OLD LOVE LETTERS FROM YOUR PAST: GOOD FOR YOUR MARRIAGE.

keep old love letters

I’d forgotten all about them, so when my husband plunked down dusty, dirty old boxes for me to go through, I inwardly groaned at more work.  What I found caused me to turn off the TV, plop down on the floor, and get teary.

Some things are personal.  It’s okay, healthy even, to keep private some things, especially from your partner.  You disrespect all three of you by telling all, or worse: using an old relationship to make your partner angry or jealous.  What passed between you and an old love is about as private as it gets and ought to be kept that way – unless it’s an STD in which case your partner knows something anyway.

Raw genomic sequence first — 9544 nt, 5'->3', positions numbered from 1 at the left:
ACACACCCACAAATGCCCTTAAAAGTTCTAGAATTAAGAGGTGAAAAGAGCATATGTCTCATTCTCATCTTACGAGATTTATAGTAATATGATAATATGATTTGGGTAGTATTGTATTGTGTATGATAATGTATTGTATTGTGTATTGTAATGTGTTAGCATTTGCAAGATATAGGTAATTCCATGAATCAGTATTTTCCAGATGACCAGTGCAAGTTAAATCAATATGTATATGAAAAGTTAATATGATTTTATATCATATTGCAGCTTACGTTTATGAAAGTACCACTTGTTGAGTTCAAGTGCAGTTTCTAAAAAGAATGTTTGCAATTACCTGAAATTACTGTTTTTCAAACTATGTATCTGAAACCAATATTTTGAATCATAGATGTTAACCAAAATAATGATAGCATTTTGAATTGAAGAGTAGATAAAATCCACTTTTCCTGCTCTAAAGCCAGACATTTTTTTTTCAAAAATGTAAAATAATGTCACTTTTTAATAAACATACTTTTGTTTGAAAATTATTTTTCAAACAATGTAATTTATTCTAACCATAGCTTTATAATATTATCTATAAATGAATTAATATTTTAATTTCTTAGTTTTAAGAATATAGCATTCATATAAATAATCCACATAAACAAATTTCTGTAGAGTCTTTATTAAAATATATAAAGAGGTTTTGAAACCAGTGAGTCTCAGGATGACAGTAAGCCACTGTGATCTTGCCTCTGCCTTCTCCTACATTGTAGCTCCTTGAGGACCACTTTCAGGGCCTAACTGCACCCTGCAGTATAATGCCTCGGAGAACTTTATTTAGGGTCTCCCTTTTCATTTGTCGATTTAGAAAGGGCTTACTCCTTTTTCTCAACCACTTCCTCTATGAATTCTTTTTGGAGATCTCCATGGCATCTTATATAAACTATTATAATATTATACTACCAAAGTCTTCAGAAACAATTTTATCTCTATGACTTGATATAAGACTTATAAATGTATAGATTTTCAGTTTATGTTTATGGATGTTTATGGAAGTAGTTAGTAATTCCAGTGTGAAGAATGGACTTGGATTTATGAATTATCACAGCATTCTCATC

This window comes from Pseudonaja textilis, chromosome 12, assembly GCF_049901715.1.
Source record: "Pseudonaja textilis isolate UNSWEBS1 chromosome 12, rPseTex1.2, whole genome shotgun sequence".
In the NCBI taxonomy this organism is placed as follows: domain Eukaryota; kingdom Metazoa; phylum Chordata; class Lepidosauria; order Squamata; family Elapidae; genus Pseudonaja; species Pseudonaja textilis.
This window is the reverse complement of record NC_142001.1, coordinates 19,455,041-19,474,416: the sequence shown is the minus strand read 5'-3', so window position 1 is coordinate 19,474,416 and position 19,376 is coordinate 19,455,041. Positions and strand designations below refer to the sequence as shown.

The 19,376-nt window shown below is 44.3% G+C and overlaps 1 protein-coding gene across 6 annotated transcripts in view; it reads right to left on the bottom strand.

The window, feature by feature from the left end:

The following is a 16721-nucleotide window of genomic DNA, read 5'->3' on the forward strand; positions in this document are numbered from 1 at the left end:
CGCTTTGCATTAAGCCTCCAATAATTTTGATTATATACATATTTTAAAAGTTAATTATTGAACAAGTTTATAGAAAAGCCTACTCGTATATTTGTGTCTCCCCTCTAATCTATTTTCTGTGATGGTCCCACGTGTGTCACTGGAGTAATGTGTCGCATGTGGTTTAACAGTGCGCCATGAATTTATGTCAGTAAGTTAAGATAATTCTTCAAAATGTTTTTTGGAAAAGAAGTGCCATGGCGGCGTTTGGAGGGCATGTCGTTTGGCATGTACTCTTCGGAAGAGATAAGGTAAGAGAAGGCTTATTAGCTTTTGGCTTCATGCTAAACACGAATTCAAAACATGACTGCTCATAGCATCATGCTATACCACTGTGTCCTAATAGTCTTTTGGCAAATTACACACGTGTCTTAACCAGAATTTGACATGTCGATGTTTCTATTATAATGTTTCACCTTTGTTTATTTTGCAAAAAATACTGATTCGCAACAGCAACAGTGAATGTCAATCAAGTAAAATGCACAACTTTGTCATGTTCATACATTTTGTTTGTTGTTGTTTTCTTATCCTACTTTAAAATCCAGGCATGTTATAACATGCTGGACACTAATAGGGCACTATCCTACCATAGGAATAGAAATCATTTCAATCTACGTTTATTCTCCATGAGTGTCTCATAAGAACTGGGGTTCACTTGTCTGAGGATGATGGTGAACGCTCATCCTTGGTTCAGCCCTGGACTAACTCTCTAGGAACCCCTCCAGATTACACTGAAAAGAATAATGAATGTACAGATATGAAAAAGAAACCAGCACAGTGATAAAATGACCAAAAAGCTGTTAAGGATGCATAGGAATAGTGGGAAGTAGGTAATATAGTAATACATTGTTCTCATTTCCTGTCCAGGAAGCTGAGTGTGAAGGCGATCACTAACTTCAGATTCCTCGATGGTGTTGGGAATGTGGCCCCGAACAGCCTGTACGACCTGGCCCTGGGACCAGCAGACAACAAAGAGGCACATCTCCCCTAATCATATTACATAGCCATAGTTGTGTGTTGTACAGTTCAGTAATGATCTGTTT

Here’s why those almost 50-year old letters are meaningful to my marriage today.

That was then.  Old love letters bookmark a time never to be recaptured.  Memories are wrapped in words that are still breathtaking, kind of like a favorite old movie watched over and over again.  That was long before kids and careers, mortgage payments and personal tragedies – all the water that’s gone under the bridge.  Anyone who’s tried knows wishing doesn’t make it so.  If you have the chance to go to a school reunion, take it.  It’ll make you careful about what you wish for and maybe keep you from trading one used car for another.